• The Varying Radiocarbon Activity of Some Recent Submerged Estonian Plants Grown in the Early 1990s

      Olsson, Ingrid U.; Kaup, Enn (Department of Geosciences, The University of Arizona, 2001-01-01)
      Eleven samples of aquatic plants from three Estonian lakes were analyzed for their radiocarbon content in a collaboration between the laboratories in Tallinn and Uppsala. delta-13C values for the actual species were compiled to allow normalization of activities measured in Tallinn without delta-13C values. The range for well determined species is usually a few per mil and the statistical uncertainty greater than or equal to 1 per mil delta-13C values vary considerably for different Potamogeton species and Myriophyllum spp. Lake Antu Sinijarv and Lake Päidre are hard-water lakes containing 300 and 200 mg HCO3-/L, respectively. One sample consisted of a carbonate crust deposited on a Ceratophyllum demersum plant in L. Antu Sinijarv. Its Delta-14C value was -147.3 +/6.7 per mil in 1990, whereas the plant had a value of -74.1 +/8.0 per mil (delta-13C = -35.0 per mil). The same species in L. Päidre had a Delta-14C value of +8.0 +/8.8 per mil (delta-13C = -25.2 per mil) in 1992. Other species in L. Päidre contained more 14C, from a Delta-14C value of about +30 per mil to about +155 per mil, the latter value measured in Tallinn on floating leaves of Nuphar lutea, close to that of the contemporaneous atmospheric CO2. In the third lake, Lake Punso, containing >30 mg HCO3-/L, the stems of Nuphar lutea exhibited in 1990 a memory effect: the activity, Delta-14C = 209.6 +/10.3 per mil, significantly exceeded that of the contemporaneous atmospheric CO2. However, the floating leaves of the same plant had the Delta-14C value 143.1 +/10.0 per mil, close to the atmospheric 14C level in 1990. The memory is explained by nutrients stored in the root stock, used when the growth starts.
    • Towards a Radiocarbon Chronology of the Late-Glacial: Sample Selection Strategies

      Walker, M. J. C.; Bryant, C.; Coope, G. R.; Harkness, D. D.; Lowe, J. J.; Scott, E. M. (Department of Geosciences, The University of Arizona, 2001-01-01)
      This paper outlines a dating program designed to test the reproducibility of radiocarbon dates on different materials of Late-Glacial age (plant macrofossils, fossil beetle remains, and the "humic" and "humin" chemical fractions of limnic sediments) using a combination of radiometric (beta counting) and accelerator mass spectrometry (AMS) techniques. The results have implications for the design of sampling strategies and for the development of improved dating protocols, both of which are important if a high-precision 14C chronology for the Late-Glacial is to be achieved.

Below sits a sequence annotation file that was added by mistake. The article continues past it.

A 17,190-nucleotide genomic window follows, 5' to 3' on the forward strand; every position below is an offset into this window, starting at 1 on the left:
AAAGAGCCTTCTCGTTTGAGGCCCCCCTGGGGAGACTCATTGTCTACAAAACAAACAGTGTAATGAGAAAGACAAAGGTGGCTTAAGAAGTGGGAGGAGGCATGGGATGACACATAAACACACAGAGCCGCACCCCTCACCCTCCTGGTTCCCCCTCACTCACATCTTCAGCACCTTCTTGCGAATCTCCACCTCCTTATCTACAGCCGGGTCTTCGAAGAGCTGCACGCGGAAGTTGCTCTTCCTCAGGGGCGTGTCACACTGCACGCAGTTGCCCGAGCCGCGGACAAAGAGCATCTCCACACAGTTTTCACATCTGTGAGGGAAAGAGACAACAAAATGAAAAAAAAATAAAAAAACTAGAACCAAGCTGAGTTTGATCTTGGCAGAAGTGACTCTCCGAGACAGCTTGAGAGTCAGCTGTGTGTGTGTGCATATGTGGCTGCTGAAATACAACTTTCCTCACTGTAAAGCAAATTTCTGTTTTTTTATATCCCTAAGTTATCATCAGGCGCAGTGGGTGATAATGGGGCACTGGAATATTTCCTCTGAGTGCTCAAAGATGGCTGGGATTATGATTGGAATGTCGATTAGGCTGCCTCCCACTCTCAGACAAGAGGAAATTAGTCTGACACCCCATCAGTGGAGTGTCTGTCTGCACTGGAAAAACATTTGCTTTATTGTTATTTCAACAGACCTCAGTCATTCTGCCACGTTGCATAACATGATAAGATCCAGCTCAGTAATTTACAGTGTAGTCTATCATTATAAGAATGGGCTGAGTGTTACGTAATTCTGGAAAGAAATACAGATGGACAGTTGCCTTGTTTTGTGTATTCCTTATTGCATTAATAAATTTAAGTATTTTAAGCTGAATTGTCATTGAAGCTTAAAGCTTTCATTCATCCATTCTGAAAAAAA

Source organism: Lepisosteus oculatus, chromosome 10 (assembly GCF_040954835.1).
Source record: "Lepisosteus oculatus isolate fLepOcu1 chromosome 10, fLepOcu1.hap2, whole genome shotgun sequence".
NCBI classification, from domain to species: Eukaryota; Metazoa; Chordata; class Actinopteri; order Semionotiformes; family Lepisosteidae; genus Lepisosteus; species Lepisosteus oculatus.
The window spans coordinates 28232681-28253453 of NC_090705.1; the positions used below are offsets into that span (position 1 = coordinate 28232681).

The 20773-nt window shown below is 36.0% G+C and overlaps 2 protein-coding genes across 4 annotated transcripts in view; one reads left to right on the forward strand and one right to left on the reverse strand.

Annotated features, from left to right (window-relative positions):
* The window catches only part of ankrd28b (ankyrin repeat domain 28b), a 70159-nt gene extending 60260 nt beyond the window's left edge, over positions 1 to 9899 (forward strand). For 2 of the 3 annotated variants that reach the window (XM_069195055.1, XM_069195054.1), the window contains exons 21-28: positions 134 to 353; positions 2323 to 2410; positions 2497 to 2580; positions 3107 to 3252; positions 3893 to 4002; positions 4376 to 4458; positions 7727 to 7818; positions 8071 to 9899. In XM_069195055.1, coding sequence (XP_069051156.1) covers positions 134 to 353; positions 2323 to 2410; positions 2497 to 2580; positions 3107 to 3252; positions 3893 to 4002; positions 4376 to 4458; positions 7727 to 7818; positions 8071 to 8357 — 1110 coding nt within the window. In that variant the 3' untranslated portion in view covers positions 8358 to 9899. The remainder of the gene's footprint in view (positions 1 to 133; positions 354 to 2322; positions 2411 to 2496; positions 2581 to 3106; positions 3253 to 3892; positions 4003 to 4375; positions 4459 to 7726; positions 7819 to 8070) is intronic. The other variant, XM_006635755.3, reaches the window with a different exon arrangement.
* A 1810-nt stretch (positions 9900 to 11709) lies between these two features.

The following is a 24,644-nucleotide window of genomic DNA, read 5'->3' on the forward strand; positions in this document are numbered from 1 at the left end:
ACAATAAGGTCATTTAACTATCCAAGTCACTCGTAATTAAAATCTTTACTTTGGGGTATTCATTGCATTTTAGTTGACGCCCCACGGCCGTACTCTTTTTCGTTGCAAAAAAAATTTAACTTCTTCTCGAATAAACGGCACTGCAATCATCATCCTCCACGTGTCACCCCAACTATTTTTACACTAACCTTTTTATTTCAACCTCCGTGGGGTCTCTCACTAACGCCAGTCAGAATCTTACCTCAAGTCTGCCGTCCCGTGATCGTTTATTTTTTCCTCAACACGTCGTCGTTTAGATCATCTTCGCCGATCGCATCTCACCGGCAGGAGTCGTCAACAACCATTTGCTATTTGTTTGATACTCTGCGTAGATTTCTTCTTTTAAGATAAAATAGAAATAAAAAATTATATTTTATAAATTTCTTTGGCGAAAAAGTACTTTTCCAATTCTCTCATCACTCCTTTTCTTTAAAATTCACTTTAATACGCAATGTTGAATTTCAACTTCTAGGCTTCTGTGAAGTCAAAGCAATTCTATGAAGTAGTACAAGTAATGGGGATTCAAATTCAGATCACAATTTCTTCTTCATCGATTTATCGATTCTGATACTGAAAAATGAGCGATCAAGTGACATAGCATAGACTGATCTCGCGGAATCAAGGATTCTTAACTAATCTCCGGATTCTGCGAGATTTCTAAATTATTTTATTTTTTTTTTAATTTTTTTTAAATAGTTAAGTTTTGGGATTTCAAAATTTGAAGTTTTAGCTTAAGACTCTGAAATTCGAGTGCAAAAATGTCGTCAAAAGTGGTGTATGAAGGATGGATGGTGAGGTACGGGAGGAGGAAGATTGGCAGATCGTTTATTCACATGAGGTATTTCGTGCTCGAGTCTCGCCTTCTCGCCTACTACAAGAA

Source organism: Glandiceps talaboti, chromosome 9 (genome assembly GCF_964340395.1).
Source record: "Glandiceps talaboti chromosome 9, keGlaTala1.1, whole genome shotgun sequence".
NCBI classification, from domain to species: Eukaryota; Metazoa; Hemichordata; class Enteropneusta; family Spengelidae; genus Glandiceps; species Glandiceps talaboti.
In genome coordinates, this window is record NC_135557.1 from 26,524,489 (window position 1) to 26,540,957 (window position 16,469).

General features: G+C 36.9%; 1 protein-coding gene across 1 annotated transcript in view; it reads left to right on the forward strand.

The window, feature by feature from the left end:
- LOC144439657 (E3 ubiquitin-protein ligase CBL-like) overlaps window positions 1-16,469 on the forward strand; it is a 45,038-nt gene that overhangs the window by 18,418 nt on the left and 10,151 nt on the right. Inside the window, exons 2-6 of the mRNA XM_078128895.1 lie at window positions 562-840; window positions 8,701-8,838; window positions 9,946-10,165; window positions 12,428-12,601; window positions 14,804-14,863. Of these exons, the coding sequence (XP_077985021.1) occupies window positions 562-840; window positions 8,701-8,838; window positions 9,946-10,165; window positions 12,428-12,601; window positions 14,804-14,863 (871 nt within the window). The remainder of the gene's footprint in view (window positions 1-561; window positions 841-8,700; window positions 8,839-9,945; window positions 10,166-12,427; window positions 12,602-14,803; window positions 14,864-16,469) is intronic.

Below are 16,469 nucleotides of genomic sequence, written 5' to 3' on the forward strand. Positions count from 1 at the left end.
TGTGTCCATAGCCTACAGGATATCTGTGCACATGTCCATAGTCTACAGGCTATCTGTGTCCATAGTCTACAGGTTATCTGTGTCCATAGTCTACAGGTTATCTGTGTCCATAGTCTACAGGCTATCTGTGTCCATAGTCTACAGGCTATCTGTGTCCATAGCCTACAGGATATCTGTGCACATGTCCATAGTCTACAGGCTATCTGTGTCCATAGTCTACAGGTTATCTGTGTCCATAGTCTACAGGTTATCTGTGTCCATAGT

• Transport of Sellafield-Derived 14C from the Irish Sea Through the North Channel

      Gulliver, Pauline; Cook, Gordon T.; MacKenzie, Angus B.; Naysmith, Philip; Anderson, Robe (Department of Geosciences, The University of Arizona, 2001-01-01)
      Since the early 1950s, the Sellafield nuclear fuel reprocessing plant in Northwest England has released radiocarbon into the Irish Sea in a mainly inorganic form as part of its authorized liquid effluent discharge. In contrast to the trend in which the activities of most radionuclides in the Sellafield liquid effluent have decreased substantially, 14C discharges have increased since 1994–95. This has largely been due to a policy change favoring marine discharges over atmospheric discharges. 14C is radiologically important due to its long half life, mobility in the environment, and propensity for entering the food chain. Current models for radionuclide dispersal in the Irish Sea are based on a reversible equilibrium distribution coefficient (kd), an approach which has been shown to be inadequate for 14C. Development of predictive models for the fate of Sellafield-derived 14C requires a thorough understanding of the biogeochemical fluxes between different carbon reservoirs and the processes controlling the net flux of 14C out of the Irish Sea, through the North Channel. In this study, both an empirical and a halving time approach indicate that close to 100% of the 14C that is discharged from Sellafield is dispersed beyond the Irish Sea on a time-scale of months in the form of DIC, with little transfer to the PIC, POC, and DOC fractions, indicating that the “dilute and disperse” mechanism is operating satisfactorily. This is consistent with previous research that indicated little transfer of 14C to Irish Sea sediments. While significant 14C enhancements have been observed in the biota of the Irish Sea, this observation is not necessarily in conflict with either of the above as the total biomass has to be taken into account in any calculations of 14C retention within the Irish Sea.